workbook = Workbook()
    sheet = workbook.active
    sheet["A1"] = "Hello"
    sheet["B1"] = "from"
    sheet["C1"] = "OpenPyXL"
    sheet["A2"] = "row 2"
    sheet["A3"] = "row 3"
    sheet["A4"] = "row 4"
    # Delete column A
    sheet.delete_cols(idx=1)
    # delete 2 rows starting on the second row
    sheet.delete_rows(idx=2, amount=2)
    workbook.save(path)


if __name__ == "__main__":
    deleting_cols_rows("deleting.xlsx")

In this example, you add text to six different cells. Four of those cells are in column "A". Then you use delete_cols() to delete column "A"! That means you got rid of four values. Next, you delete two rows, starting at row number two.

When you run this code, your result should look like this:

Deleting Rows and Columns

Try editing the index or amount values to get familiar with deleting rows and columns.

Now you are ready to learn about editing a spreadsheet's values!

Editing Cell Data

You can use OpenPyXL to change the values in a pre-existing Excel spreadsheet. You can do that by specifying the cell you want to change and then setting it to a new value.

For this example, you will use the inserting.xlsx file you created in the previous section. Now create a new Python file named editing_demo.py. Then add the following code:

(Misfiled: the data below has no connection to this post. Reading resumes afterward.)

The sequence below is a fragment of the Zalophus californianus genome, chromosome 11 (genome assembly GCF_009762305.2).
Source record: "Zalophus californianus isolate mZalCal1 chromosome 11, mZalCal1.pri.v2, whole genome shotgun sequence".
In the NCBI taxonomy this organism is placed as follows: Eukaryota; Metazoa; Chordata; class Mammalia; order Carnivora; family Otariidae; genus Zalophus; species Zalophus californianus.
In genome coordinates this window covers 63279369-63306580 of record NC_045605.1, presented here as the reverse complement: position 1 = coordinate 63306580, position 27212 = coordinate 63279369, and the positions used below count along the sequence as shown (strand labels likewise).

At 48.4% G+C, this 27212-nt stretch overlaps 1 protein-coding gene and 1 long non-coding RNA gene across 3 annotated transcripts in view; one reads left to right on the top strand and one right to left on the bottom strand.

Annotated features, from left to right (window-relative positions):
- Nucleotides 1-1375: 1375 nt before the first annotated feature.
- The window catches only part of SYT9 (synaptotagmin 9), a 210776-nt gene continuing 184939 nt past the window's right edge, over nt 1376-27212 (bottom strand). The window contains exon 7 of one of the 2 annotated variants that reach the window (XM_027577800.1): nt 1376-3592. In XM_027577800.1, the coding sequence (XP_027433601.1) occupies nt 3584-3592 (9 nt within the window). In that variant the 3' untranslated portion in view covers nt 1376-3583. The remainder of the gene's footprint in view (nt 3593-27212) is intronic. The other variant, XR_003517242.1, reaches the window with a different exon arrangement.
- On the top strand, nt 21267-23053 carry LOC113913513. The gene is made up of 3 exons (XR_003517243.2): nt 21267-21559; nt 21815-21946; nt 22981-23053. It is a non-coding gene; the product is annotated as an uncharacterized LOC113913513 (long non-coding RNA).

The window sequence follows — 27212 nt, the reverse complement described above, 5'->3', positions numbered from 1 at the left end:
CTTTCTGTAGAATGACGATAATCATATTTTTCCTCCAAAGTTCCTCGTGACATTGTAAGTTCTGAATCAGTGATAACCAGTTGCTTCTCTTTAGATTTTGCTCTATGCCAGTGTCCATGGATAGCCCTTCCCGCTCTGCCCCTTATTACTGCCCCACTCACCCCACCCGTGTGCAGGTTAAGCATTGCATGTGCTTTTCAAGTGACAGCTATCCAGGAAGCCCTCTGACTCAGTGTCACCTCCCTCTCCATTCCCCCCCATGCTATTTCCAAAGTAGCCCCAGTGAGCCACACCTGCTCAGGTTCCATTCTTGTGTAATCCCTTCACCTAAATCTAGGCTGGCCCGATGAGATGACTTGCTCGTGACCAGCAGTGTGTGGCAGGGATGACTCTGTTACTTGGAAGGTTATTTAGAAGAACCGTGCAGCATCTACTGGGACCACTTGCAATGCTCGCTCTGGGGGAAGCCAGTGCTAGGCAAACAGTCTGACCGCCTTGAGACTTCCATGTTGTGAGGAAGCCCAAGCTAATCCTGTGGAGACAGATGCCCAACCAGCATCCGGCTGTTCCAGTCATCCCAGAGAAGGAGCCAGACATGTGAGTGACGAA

# editing_demo.py

from openpyxl import load_workbook


def edit(path, data):
    workbook = load_workbook(filename=path)
    sheet = workbook.active
    for cell in data:
        current_value = sheet[cell].value
        sheet[cell] = data[cell]
        print(f'Changing {cell} from {current_value} to {data[cell]}')
    workbook.save(path)

if __name__ == "__main__":
    data = {"B1": "Hi", "B5": "Python"}
    edit("inserting.xlsx", data)

This code loads up the Excel file that you created in the previous section. It then loops over each value in the data dictionary that you passed to the edit() function. You get the current value for the cell using a key in the dictionary. Then you change that cell's value to match the value in the dictionary.

To make it more obvious what is going on, you print out the old and new values of the cell.

When you run this code, you will see the following output:

Changing B1 from Hello to Hi
Changing B5 from OpenPyXL to Python

Open up the new version of the inserting.xlsx file, and it should now look like this:

Editing Cells

Here you can see how the cell values have changed to match the one specified in the data dictionary.

Now you can move on and learn how to create merged cells!

Creating Merged Cells

A merged cell is where two or more cells get merged into one. To set a MergedCell's value, you have to use the top-left-most cell. For example, if you merge "A2:E2", you would set the value of cell "A2" for the merged cells.